do you happen to know any link or books that's useful especially for people already accustomed to java style coding who want to write efficient javascript code (using jQuery)?

Well, of course I'm gonna recommend my own books!
  • jQuery in Action, 2nd Ed for jQuery
  • Secrets of the JavaScript Ninja for JavaScript (in early access -- will be published next month)

  • The chapters of section 2 of the latter book are specifically designed to teach JavaScript concepts that differ from those in Java.

    as for datagrids, what's your choice? or do you create your own datagrid?

    Yes. I don't necessarily recommend that for everyone -- but for me, it's easier to create my own that do exactly what I want rather than use a "one size fits all" package.

    It all depends upon your skill level and needs. If a 3rd-party tool does you want, no sense re-inventing the wheel. But when it doesn't do what you need, it's nice to have the skills to make your own.

    I use lots of 3rd-party tools, so really, it all depends.
    Hendra Kurniawan
    Ranch Hand

    Joined: Jan 31, 2011
    Posts: 239
    okay, I'll check on your new books. thanks
    William P O'Sullivan
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    Joined: Mar 28, 2012
    Posts: 860

    As an Enterprise Architect/Developer, I've always found in my experience that the front-end is the most time consuming.

    In my eCommerce life (A very popular online parts store), it was no problem implementing back-end databases, solr, clustering etc.

    When it came to the front-end because we are a public site, cross-browser compatibility always caused problems.
    What may look great on Firefox windows could (and did) totally suck on Safari Mac (9% of our visitors).
    Since every potential sale was treated like gold, we had to spend inane amounts of time making sure every pixel aligned correctly.

    Give me the back-end anytime (no pun intended) as there are great tools and frameworks available and I know exactly what's
    in use. When it comes to the front-end (I don't mind a bit of that either), we have no control over the client to a certain degree.


    WP
    Bear Bibeault
    Author and ninkuma
    Marshal

    Joined: Jan 10, 2002
    Posts: 60782
        
      65

    William P O'Sullivan wrote:When it came to the front-end because we are a public site, cross-browser compatibility always caused problems.
    What may look great on Firefox windows could (and did) totally suck on Safari Mac (9% of our visitors).

    That's exactly the problem that jQuery addresses.

    Since every potential sale was treated like gold, we had to spend inane amounts of time making sure every pixel aligned correctly.

    The biggest issue with cross-browser compatibility is Internet Explorer. Not only does Microsoft like to "go their own way" (a song in that) there are multiple versions of IE in the wild ranging from IE6 (and sometimes earlier) through the IE 10 beta. And with the manner that they apply patches, even people with supposedly the same version of IE can see wildly different behaviors.

    Although IE9 solves a lot of the cross-browser angst that plagued earlier versions, we cannot count on everyone upgrading. The other major browsers practically force users to upgrade to the most recent versions, or at least make it very easy to do so, so we can usually count on people who use Safari, or Chrome, or Firefox to be using a fairly up-to-date version. Not so with IE.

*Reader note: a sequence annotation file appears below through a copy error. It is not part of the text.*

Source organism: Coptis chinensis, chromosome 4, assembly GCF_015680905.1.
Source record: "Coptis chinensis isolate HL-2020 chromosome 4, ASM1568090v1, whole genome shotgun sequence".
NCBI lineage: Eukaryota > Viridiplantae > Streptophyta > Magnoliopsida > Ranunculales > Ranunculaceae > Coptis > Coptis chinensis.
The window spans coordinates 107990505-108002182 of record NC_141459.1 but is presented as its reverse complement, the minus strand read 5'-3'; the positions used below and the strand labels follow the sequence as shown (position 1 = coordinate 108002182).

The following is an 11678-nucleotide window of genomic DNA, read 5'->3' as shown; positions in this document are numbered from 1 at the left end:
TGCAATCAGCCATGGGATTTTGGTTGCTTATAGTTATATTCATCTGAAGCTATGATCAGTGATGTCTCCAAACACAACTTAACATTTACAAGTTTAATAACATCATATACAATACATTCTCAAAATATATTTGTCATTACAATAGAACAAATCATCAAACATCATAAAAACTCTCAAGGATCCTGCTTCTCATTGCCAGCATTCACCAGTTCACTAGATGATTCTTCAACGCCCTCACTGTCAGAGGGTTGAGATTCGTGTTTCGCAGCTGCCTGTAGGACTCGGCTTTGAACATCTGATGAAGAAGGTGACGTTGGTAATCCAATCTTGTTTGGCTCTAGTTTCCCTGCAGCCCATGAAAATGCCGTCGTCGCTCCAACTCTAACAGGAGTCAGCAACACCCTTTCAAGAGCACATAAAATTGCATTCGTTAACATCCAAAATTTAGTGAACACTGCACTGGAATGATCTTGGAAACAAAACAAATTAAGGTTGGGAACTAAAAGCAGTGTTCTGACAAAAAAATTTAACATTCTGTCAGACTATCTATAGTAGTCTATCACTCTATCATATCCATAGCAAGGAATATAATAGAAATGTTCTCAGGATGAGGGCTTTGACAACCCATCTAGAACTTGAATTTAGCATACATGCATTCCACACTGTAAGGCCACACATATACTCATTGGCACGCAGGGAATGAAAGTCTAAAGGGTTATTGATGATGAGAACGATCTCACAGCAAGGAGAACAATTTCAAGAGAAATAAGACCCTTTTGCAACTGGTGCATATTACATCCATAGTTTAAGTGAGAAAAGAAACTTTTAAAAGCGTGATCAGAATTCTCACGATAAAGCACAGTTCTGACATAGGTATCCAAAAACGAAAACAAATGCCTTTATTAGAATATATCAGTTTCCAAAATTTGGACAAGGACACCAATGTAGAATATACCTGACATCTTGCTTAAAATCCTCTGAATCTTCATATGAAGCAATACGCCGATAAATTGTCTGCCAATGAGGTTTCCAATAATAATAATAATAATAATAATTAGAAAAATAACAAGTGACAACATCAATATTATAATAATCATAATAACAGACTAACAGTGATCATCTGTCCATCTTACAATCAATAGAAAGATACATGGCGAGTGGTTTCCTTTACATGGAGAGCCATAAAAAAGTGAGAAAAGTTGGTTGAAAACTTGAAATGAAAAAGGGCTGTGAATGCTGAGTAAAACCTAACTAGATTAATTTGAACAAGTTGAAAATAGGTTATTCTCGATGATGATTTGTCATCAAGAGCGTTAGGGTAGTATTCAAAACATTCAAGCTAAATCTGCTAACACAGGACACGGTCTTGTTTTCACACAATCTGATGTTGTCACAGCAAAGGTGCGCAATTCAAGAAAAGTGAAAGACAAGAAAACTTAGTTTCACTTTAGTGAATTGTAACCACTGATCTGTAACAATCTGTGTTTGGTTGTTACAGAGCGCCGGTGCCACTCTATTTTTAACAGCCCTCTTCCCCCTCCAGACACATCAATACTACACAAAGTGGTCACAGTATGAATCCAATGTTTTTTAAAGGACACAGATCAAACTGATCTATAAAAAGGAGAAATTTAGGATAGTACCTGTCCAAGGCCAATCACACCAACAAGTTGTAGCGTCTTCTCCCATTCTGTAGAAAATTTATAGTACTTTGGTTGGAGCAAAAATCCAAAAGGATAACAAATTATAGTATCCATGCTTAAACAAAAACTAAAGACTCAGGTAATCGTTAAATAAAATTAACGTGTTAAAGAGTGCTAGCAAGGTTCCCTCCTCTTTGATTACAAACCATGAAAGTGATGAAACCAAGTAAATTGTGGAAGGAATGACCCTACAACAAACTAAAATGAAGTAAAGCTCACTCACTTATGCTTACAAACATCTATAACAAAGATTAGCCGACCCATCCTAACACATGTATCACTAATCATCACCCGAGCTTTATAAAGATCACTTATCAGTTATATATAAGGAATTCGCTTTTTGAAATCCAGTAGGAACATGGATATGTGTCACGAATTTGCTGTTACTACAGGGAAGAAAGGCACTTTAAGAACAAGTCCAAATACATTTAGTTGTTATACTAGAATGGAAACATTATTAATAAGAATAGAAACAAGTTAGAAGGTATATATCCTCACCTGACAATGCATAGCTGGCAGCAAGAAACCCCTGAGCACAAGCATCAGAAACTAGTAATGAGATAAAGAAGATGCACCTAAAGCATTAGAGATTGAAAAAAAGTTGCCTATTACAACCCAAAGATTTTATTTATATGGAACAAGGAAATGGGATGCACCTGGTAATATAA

In fact, I will be spending a good part of my weekend getting a site that works perfectly on IE9 to work on legacy IE. The problem isn't with the JavaScript (jQuery takes care of all that), but with the CSS. Microsoft didn't get serious about CSS until IE9.

    Microsoft has made noise about instituting auto-upgrades for IE, but nothing has happened yet. And that doesn't help those who have chosen to stick with XP, which can only run up to IE8.

    At least they are making a big effort to get people off IE6!

    Give me the back-end anytime (no pun intended) as there are great tools and frameworks available and I know exactly what's in use.

    I'd advise that there are equally great tools and frameworks for the client; you just need to learn about them.

    When it comes to the front-end (I don't mind a bit of that either), we have no control over the client to a certain degree.

    While it is true that there are numerous environments that need to be taken into account, it's a known issue with various solutions. Griping about it won't change the situation; as developers we just need to develop the skills to deal with it.

    There are different, but equally vexing, problems to be solved on the backend. It's why we have jobs.

    Or just stick to the backend, and hire competent front-end developers to take care of that aspect.
    Hendra Kurniawan
    Ranch Hand

    Joined: Jan 31, 2011
    Posts: 239
    Mr Bear, when will your book be available in Singapore? thanks
    Bear Bibeault
    Author and ninkuma
    Marshal

    Joined: Jan 10, 2002
    Posts: 60782
        
      65

    The MEAP (Manning Early Access Program) is available now at Secrets of the JavaScript Ninja. This will give you a preliminary ebook now, as well as a print copy and finalized ebook when it is published. The book is in proofing now, and we'll be having a book promotion for it here at CodeRanch later in the year (week of December 18th). You'll have to check with Manning to make sure that they ship to Singapore for the print copy.
     
    I agree. Here's the link: http://aspose.com/file-tools